The sad irony is, due partly to the atmosphere created by the City of Ferguson, this virus is now an epidemic. I have seen firsthand the degradation of regular, law abiding people’s faith and trust in the police based on an overwhelmingly negative perception created by the media. Hopefully, as more people learn the truth, some of that trust can be restored. But trust is needed on both sides of this discussion; it is a two way street as we all know. Unfortunately, because of the response to Michael Brown’s death, officers around the country don’t trust the system either, which has created the Ferguson Effect.
I never wanted to rise above sergeant within my own police department. As a patrol officer or patrol sergeant, your focus is on the real police work. Go any higher in the ranks and you become more of a politician than a police officer. This isn’t a shot at those in command positions, but rather a commendation for standing in the gap between the public and the officers on the street. You can never make everyone happy. No matter what you do, someone thinks your department and officers are too aggressive or militaristic, while others want you to get tougher on crime. This is nothing new.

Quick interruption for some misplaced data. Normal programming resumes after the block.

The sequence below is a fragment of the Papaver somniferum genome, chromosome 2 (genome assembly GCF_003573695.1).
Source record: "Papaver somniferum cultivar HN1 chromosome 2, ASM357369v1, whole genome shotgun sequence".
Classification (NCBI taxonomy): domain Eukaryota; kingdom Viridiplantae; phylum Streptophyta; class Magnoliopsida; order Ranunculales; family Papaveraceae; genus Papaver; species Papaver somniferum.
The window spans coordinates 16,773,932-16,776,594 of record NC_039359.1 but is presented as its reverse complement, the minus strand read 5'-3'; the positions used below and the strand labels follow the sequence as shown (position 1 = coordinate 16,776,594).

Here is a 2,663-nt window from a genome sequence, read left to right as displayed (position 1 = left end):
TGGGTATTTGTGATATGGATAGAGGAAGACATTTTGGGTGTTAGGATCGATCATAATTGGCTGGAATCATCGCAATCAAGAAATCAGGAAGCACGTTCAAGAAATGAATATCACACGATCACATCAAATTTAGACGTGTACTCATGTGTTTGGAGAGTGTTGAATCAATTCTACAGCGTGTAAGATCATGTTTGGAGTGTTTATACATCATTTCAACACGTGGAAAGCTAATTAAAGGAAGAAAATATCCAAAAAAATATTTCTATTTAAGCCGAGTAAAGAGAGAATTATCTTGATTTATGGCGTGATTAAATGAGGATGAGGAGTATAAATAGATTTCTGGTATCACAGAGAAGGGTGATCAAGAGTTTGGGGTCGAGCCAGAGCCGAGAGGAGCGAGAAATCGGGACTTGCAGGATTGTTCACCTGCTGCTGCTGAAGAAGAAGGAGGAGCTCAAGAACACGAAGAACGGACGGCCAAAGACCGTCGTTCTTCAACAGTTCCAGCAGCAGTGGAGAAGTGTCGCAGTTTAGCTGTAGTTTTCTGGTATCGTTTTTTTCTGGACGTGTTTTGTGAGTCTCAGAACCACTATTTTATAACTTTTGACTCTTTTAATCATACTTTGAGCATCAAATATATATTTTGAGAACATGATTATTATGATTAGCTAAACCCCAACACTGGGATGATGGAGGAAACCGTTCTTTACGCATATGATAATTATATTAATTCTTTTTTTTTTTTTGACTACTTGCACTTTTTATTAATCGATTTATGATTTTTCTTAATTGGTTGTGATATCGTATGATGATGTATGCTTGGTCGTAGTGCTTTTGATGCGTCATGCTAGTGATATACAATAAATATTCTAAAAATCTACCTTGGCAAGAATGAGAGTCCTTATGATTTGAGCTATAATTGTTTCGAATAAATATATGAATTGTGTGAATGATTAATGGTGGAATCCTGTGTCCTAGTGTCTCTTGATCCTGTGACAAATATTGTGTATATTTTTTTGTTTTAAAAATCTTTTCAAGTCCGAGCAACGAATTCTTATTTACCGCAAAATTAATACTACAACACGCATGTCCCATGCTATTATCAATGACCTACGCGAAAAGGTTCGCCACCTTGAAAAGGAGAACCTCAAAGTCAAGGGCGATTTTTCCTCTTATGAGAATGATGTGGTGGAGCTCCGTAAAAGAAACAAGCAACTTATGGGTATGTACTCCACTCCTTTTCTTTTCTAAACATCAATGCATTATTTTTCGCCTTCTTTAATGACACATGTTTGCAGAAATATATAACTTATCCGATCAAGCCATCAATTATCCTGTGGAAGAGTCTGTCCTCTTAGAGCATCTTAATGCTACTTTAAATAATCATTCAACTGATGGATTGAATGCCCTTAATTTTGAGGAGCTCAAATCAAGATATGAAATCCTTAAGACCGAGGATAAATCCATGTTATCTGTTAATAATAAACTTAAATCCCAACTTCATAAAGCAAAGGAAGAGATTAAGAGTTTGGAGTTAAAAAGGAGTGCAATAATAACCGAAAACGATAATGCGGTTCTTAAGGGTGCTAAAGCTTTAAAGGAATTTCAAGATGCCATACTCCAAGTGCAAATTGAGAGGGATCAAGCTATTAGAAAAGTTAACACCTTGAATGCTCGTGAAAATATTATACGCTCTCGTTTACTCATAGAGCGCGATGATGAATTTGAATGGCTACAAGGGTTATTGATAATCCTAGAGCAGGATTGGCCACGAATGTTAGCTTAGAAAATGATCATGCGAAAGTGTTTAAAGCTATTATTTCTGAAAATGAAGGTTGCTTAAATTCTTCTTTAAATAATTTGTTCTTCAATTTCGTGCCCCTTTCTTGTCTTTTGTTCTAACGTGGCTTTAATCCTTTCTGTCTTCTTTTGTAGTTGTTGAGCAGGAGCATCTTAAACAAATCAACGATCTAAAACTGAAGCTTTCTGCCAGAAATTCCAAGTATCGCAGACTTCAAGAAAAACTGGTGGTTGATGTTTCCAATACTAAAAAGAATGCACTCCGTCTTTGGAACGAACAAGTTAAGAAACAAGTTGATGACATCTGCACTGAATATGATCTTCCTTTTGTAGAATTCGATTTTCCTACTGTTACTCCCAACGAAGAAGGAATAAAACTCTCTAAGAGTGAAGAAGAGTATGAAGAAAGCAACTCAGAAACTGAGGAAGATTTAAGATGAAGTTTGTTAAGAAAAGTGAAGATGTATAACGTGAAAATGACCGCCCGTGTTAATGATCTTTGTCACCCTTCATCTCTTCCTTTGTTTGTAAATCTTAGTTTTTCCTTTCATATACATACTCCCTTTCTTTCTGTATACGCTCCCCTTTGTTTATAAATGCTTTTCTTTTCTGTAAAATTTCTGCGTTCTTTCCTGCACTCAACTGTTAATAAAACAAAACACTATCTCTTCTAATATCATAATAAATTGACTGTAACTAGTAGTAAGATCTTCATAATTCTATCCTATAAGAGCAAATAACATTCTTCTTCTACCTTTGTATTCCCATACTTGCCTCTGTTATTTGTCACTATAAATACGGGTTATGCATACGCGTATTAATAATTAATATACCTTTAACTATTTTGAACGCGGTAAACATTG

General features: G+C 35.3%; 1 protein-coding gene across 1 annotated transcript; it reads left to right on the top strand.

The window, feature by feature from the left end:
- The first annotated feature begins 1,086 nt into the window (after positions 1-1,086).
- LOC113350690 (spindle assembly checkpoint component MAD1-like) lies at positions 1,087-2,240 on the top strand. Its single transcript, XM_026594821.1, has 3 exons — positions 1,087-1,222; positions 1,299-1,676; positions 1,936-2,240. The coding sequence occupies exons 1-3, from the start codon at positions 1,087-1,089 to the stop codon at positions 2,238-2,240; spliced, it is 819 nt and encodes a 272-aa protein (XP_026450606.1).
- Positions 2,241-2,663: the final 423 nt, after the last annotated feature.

When I was still an officer, I never worried very much about having to stand before a grand jury, having to take someone’s life. I trusted my training, my instincts and my principals. If I shot someone, it would be justified. Just like my approach with Police Academy, I trusted that the truth would always be my redemption. I trusted the system would work, that my department and community would defend my actions. Deep down I knew things wouldn’t be so clean and tidy, but at least it helped me sleep at night.
Since Ferguson, every police officer in this country has (or at least should have) considered whether the rightness of his or her actions would be enough at the end of the day. They’ve had to ask themselves, no matter how justified, will I have my job, my home, my freedom when the truth is made clear. Before Ferguson, even a realist like me could at least tell myself I would. Now it is obvious to all of us that the truth just isn’t enough.
Darren Wilson’s actions on August 9th, 2014 were as justified as they come. Since that day, every officer in the country has seen what has happened to his life. He’s been accused of being a racist murderer, lost his career, and now lives a secluded life. He is no longer a free man, despite the fact that the grand jury and DOJ vindicated his actions. If it can happen to him, it can happen to anyone in uniform.